style, fail to be reminded of Weyl’s own writing by what he says
of the
lucidity of Hilbert: “It is as if you are on a swift walk through
a sunny open
landscape; you look freely around, demarcation lines and connecting
roads are
pointed out to you before you must brace yourself to climb the hill;
then the
path goes straight up, no ambling around, no detours” (40).
Electrified by Leibniz and Kant, and
under the magnetic influence of Hilbert, Weyl leaped wholeheartedly, as
he
later put it, into “the deep river of mathematics.” That
leap marked the
starting point of his lifelong contributions to ever widening spheres
of
thought.
Out of Weyl’s thinking, out of his
speaking, out of his writing -- and out of work since his day --
what guidance can we now discover on our quartet of questions: the
mechanism of
existence, the origin of the quantum, the problem of the continuum, and
the
deeper foundations of the idea of time?
Existence,
the preposterous miracle of existence! To whom has the world of opening
day
never come as an unbelievable sight? And to whom have the stars
overhead and
the hand and voice nearby never appeared as unutterably wonderful,
totally
beyond understanding? I know no great thinker of any land or era who
does not
regard existence as the mystery of all mysteries.
But is the quantum a mystery, too? We
know that the way the quantum theory works is no mystery. It is
expounded in a
hundred texts. But from what deeper principle does its authority and
its way of
action derive? What central concept undergirds it all? Surely the magic
central
idea is so compelling that when we see it, we will all say to each
other, “Oh
how simple, how beautiful! How could it have been otherwise? How could
we have
been so stupid so long?” But what is the decisive clue to it all
that we of
today are missing?
The continuum of natural numbers: who
could dispense with them who works with matter and motion, particles
and
fields, space and time? Indeed, as Weyl reminds us, “Classical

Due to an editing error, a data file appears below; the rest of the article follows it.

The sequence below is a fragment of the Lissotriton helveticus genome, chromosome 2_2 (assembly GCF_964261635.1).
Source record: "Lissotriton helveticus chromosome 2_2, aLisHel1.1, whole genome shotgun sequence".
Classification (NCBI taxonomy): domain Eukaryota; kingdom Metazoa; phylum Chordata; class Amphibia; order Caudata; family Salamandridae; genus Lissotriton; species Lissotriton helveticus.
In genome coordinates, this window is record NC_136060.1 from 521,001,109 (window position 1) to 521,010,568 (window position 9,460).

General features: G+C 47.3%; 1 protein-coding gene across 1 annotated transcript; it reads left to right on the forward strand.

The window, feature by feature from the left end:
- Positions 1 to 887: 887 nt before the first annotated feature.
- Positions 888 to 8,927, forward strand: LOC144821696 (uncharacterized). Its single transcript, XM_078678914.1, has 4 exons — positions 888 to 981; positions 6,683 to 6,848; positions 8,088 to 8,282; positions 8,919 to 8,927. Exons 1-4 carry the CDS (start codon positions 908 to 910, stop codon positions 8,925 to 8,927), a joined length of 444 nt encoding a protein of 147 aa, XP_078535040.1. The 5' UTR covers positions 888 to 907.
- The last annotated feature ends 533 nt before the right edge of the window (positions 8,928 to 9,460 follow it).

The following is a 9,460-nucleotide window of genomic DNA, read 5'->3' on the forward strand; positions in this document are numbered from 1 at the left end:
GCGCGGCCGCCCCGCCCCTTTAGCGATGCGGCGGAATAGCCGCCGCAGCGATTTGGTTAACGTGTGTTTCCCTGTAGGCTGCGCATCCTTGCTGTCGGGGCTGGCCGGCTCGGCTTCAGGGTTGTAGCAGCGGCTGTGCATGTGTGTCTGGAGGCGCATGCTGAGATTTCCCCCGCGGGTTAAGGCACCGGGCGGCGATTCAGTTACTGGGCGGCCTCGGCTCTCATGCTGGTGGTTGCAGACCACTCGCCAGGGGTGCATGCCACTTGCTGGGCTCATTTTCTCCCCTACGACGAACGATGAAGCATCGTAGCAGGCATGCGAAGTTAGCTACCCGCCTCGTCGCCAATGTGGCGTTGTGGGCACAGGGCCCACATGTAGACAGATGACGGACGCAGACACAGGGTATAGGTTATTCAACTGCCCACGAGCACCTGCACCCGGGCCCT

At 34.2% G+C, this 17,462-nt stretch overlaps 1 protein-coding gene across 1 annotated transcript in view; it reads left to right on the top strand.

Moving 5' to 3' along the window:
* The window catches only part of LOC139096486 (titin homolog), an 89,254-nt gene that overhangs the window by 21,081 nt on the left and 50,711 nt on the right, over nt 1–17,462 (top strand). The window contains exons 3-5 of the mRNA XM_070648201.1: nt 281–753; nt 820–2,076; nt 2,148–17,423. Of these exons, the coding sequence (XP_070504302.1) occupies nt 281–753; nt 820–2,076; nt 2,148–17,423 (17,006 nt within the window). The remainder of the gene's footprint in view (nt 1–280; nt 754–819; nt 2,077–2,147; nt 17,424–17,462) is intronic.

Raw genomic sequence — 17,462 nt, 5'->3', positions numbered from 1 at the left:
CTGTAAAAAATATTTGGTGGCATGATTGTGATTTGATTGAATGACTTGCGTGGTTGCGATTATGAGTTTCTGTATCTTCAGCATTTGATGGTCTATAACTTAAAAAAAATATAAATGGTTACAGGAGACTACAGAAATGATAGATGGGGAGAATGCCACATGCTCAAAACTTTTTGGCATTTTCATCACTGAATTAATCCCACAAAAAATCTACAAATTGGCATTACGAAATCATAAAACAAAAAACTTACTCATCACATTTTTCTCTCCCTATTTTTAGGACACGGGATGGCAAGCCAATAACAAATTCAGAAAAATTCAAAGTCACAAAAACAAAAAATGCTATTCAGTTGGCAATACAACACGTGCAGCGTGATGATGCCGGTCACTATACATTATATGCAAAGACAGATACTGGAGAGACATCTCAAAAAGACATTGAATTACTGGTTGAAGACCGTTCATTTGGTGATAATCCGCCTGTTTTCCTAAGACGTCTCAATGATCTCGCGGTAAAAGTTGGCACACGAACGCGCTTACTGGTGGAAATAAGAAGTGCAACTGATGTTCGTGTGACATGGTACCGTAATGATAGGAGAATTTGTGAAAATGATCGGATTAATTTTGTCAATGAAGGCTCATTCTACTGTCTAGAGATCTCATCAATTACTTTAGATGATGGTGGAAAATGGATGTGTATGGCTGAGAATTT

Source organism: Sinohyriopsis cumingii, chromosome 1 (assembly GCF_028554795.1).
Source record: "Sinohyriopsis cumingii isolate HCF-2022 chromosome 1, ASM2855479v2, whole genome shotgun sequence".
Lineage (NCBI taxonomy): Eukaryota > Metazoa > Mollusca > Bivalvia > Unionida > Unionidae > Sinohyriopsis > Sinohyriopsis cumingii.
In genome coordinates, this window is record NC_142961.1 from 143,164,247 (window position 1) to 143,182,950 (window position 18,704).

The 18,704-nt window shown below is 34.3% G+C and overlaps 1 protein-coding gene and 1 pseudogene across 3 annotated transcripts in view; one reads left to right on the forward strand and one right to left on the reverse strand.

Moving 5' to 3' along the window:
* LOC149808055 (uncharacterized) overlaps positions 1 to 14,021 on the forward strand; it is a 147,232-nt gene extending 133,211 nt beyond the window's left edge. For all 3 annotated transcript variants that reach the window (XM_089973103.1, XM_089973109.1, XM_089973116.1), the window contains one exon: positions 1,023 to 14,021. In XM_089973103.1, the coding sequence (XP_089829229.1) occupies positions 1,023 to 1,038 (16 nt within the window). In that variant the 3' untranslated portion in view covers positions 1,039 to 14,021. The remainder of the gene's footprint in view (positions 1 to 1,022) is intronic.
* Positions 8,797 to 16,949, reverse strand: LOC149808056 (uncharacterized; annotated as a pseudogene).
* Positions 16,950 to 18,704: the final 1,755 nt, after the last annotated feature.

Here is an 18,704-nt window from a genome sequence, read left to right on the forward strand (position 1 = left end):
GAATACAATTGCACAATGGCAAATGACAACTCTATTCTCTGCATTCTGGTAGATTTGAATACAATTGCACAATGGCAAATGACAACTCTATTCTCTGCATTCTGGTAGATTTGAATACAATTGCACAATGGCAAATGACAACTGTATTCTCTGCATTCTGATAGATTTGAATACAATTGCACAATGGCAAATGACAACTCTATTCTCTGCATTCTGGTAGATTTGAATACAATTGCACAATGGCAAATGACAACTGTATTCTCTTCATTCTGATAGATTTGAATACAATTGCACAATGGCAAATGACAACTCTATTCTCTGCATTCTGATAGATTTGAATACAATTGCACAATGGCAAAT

analysis, the
mathematics of real variables as we know it and as it is applied in
mathematics
and physics, has simply no use for a continuum of numbers of different
levels
[integers, rational fractions algebraic numbers, etc.].” Yet, he
goes on to
say, “[L. E. J.] Brouwer made it clear, as I think beyond any
doubt, that there
is no
Time? The concept did not descend from heaven, but from the mouth of
man, an early thinker,
his name long lost. Time today is in trouble. Time ends in a big bang
and
gravitational collapse. Quantum theory denies all meaning to the
concepts of
before and after in the world of the very small. Most of all, time has
not yet been brought into submission to the rule of physics. It is fed
in from
outside physics. It has someday to be derived from inside physics --
when
physics is deep enough to measure up to the task.
Four puzzles? Four clues. Shall we look at
them one by one?
Let
us begin on puzzle number one, existence, with what sounds at first
hearing as
a far-away note, a solitary and pregnant passage from a 1919 paper of
Hermann Weyl on general relativity. There he points out the first of
the by now
famous large-number coincidences of physics in a single sentence, which
we can be forgiven for taking apart into three: “It is a fact
that pure numbers
appear with the electron, the magnitude of which is totally different
from one.
For example, the ratio of the electron radius to the electron's
gravitational
radius is of the order of 10 This coincidence between two enormous
numbers of very different origin was called in a paper twelve years
later by
Fritz Zwicky “Weyl’s hypothesis” (43). But not
everybody reads the literature.
Later it and further such relations were called
“Eddington’s large- number
coincidences” (44), then, later, “Dirac’s large
numbers” (45), and so they are